Big Hero 6 was one of these morally complicated movies, but much cuter seeing as it was a Disney film. Was the bad guy really all that bad? And I mean the bad guy in the end, who comes as a great surprise. He did have a reason to act the way he did. And what about the bad guy they thought was bad all along? Was he actually innocent, just pushing the boundaries of experiments and knowledge too far? And what about the main character, Hiro? Was he so blinded by his brother's death that he would do anything, no matter how ruthless? But I reckon, as long as Hiro helped save the day in the end, he was a hero (haha Hiro hero. Get it?).
Another thing about this movie that stuck to me was the complete puffiness and frankness of Baymax, and the handshake. *fist bump* deleleleleleh
At the debating thing I went to, we ended up watching The Imitation Game which is about Alan Turing, the man who invented the first computer, and his experience using this to crack the Enigma (a German coding device that sent out attack messages). He was a brilliant yet extremely awkward man, preferring to work alone and unlikeable, but once gaining obedience and respect from his fellow teammates, which took a while, managing to create a solution for the practically impossible code. Throughout the story we see Alan's past experiences, showing us why he's the way he is, and why he's trying to build this machine. He is also homosexual, which is misunderstood as indecency and against the law in Britain at this time.
The thing about this movie is that it's entirely true. Every saddening event that happens is true. Alan really did help to end World War 2, saving many lives, but not having a very happy one of his own. The thing about true stories is that they make you twice as emotional and hit you twice as hard.
The movie has Kiera Knightly in it, just letting you know ;)
Another movie I saw in the last few weeks was Kingsman, which is a much much happier movie. It's a British spy movie filled with big stars such as Colin Firth and Michael Cain. The main character was pretty good looking too, and stylish with the glasses and suit at the end. It's one of those movies where the main character came from the slums with a terrible domestic life and supposedly no future ahead. But then, he gets himself into a place filled with posh people who look down on him, and is forced to compete against them for a spot in the Kingsman spy organisation.
Here's just a little quote from the movie that I really liked. "A suit is the modern man's suit of armour."
It's such a modern film, referring to stars such as Iggy Azaela and using that really funny raw British humour in British accents. The villain is some kind of wifi supplier and the issue is somehow morally complicated and completely hilarious at the same time. There's so many scenes where what happens should be making you cry or scream in shock, but instead make you laugh, even in those incredibly gruesome scenes.
There's also one of those posh horse-riding-polo-playing-boarding-school British girls.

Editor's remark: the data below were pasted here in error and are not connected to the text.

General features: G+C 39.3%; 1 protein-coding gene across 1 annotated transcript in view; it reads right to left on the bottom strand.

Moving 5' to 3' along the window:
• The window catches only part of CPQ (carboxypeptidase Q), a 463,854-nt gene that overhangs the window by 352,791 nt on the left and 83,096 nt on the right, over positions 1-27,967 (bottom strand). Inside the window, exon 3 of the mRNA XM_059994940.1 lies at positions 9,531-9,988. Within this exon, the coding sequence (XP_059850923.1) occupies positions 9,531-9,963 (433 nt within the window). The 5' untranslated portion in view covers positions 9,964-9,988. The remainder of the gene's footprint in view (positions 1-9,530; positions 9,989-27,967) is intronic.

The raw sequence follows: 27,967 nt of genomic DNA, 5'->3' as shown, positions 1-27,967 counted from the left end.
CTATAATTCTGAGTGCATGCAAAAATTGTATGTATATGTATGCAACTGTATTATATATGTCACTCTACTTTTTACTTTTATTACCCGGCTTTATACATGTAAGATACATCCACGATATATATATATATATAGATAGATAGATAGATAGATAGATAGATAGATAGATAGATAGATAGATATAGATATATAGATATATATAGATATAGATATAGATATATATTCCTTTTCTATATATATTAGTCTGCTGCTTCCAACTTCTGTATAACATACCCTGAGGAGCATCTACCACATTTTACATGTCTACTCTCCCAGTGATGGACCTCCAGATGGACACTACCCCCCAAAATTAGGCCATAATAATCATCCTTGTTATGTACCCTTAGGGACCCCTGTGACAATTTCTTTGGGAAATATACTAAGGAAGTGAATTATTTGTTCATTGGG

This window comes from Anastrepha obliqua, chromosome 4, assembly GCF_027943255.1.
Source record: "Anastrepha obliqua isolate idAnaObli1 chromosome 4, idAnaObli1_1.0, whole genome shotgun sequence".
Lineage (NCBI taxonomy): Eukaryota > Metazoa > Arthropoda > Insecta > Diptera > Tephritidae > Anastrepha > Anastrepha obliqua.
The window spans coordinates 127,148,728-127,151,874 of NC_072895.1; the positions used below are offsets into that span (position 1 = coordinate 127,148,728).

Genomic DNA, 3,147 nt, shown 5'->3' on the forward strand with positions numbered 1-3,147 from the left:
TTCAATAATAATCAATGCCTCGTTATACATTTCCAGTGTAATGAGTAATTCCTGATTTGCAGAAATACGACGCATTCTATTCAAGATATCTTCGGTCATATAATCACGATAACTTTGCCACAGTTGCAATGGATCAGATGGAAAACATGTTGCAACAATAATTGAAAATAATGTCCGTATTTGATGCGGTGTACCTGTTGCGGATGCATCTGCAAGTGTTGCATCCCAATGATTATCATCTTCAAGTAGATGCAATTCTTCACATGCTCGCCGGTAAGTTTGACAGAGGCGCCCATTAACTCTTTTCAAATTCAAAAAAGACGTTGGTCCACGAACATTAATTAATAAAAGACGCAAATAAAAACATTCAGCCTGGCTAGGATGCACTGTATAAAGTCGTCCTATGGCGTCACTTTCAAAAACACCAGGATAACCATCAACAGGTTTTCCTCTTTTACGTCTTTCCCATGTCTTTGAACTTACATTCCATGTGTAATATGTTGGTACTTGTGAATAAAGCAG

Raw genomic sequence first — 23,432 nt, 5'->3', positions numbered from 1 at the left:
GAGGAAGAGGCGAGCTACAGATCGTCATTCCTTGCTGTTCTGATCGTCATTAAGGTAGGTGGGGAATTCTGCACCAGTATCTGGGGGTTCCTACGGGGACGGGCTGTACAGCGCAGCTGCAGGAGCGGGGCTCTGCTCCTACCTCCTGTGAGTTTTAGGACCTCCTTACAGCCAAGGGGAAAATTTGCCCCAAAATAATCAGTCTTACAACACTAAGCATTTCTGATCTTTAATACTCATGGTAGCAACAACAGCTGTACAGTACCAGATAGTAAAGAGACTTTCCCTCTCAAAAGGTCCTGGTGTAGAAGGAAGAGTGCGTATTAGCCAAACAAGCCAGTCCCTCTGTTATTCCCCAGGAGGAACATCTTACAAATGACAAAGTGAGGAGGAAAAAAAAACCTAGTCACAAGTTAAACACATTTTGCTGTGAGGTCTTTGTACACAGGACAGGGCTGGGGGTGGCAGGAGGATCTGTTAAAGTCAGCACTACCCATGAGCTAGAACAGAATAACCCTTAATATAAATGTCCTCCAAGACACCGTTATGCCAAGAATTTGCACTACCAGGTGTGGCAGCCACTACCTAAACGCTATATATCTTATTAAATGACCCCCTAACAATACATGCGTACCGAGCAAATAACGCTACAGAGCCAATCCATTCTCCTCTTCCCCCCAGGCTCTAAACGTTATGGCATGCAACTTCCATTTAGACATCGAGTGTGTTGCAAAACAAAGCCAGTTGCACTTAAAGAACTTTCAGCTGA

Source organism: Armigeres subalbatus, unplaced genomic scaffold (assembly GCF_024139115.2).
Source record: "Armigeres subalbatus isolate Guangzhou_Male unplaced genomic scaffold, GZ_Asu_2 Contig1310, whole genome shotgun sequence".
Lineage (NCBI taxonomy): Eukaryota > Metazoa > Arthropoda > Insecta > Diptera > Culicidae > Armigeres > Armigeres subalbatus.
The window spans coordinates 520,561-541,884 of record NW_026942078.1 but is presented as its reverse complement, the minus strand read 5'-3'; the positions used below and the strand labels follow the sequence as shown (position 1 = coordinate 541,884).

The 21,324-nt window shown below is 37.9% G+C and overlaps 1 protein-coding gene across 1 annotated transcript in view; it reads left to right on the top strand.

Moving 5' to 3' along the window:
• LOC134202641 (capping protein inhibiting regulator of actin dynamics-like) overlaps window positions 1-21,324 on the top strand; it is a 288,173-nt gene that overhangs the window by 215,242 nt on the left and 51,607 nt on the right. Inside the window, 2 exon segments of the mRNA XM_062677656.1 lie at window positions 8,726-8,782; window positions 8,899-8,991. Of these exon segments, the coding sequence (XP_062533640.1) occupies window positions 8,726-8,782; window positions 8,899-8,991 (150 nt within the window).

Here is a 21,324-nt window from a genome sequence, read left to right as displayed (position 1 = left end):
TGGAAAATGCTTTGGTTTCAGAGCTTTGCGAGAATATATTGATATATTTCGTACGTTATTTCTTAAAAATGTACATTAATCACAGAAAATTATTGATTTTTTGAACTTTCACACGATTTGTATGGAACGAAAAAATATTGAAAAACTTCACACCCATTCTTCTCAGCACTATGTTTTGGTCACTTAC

Anyone living with Motor Neuron Disease or living with someone with it must be an incredible strong person. Stephen Hawking is a brilliant man, setting the basis of so many concepts and modern sciences today, being the man who discovered the big bang. We see his obsession with time, and why time is so important to him, and how time can effect everything. Time is such a major theme. I wonder if anyone will ever find that one simple equation that sums up the beginning of the universe to the end. The theory of everything.
His wife is also such a strong woman. She fought for him. Without her he wouldn't have lived as long as he has. She loved him. She was artsy, he was scientific, she liked English, he liked maths. They all saw her as fragile and warned her away, but she stayed and she stayed for so long. She tried so hard, and it must've been somewhat miserable living a life like that. Maybe that's why she had to leave on mutual terms.
The movie had a happy ending but coming out I still felt so sad. I still do. The disease sounds like something out of anyone's nightmares. Never being able to move. But somehow he does it. I wonder if a mind as brilliant as his needs to focus only on the mind, and doesn't have space to focus on movement or muscles. He's so successful and they all end up in the best situations possible, but it still brings tears to the back of my eyes.
Being a true story, the movie had a massive impact.
Eddie Redmayne is also an amazing actor. I know he can sing, from Les Miserables, and he's actually so cute. Even at the beginning of the movie Stephen had awkward movements. He was tall and lanky and wearing black framed glasses, and he was positively adorable. I think I like guys with glasses, not that it matters all that much.
I suggest you watch all these movies, and do it right away.
I've discovered that movies are works of art, like a painting, made layer by layer, scene by scene, in only a particular order. Stories are knowledge. They may not all be factual, but they have the capacity to open your mind.
I admire the people who live them, which includes the creators imagining every moment in their minds, living it.
They let me in on remarkable experiences.